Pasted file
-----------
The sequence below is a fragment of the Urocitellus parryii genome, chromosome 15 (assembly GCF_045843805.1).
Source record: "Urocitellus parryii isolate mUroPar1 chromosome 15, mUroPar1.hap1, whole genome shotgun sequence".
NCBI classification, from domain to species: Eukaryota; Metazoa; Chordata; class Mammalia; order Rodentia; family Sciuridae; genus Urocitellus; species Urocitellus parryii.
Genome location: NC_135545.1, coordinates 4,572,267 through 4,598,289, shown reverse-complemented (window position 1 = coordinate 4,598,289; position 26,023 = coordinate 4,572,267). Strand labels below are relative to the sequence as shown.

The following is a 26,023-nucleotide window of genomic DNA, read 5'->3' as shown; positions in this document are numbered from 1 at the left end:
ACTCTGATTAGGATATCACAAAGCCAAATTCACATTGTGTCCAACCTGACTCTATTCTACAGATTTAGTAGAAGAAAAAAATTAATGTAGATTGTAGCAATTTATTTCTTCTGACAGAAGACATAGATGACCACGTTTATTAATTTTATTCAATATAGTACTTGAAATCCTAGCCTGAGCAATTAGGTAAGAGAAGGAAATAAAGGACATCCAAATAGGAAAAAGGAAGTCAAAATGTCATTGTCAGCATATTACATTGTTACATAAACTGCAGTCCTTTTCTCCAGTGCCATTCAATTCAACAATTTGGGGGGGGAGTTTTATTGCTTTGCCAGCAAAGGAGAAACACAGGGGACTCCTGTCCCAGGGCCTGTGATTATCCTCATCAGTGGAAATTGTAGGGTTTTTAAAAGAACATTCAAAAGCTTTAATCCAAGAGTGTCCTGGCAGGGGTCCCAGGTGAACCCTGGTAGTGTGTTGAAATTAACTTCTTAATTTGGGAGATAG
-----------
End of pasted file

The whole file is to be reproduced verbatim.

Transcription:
The sequence below is a fragment of the Urocitellus parryii genome, chromosome 15 (assembly GCF_045843805.1).
Source record: "Urocitellus parryii isolate mUroPar1 chromosome 15, mUroPar1.hap1, whole genome shotgun sequence".
NCBI classification, from domain to species: Eukaryota; Metazoa; Chordata; class Mammalia; order Rodentia; family Sciuridae; genus Urocitellus; species Urocitellus parryii.
Genome location: NC_135545.1, coordinates 4,572,267 through 4,598,289, shown reverse-complemented (window position 1 = coordinate 4,598,289; position 26,023 = coordinate 4,572,267). Strand labels below are relative to the sequence as shown.

The following is a 26,023-nucleotide window of genomic DNA, read 5'->3' as shown; positions in this document are numbered from 1 at the left end:
ACTCTGATTAGGATATCACAAAGCCAAATTCACATTGTGTCCAACCTGACTCTATTCTACAGATTTAGTAGAAGAAAAAAATTAATGTAGATTGTAGCAATTTATTTCTTCTGACAGAAGACATAGATGACCACGTTTATTAATTTTATTCAATATAGTACTTGAAATCCTAGCCTGAGCAATTAGGTAAGAGAAGGAAATAAAGGACATCCAAATAGGAAAAAGGAAGTCAAAATGTCATTGTCAGCATATTACATTGTTACATAAACTGCAGTCCTTTTCTCCAGTGCCATTCAATTCAACAATTTGGGGGGGGAGTTTTATTGCTTTGCCAGCAAAGGAGAAACACAGGGGACTCCTGTCCCAGGGCCTGTGATTATCCTCATCAGTGGAAATTGTAGGGTTTTTAAAAGAACATTCAAAAGCTTTAATCCAAGAGTGTCCTGGCAGGGGTCCCAGGTGAACCCTGGTAGTGTGTTGAAATTAACTTCTTAATTTGGGAGATAG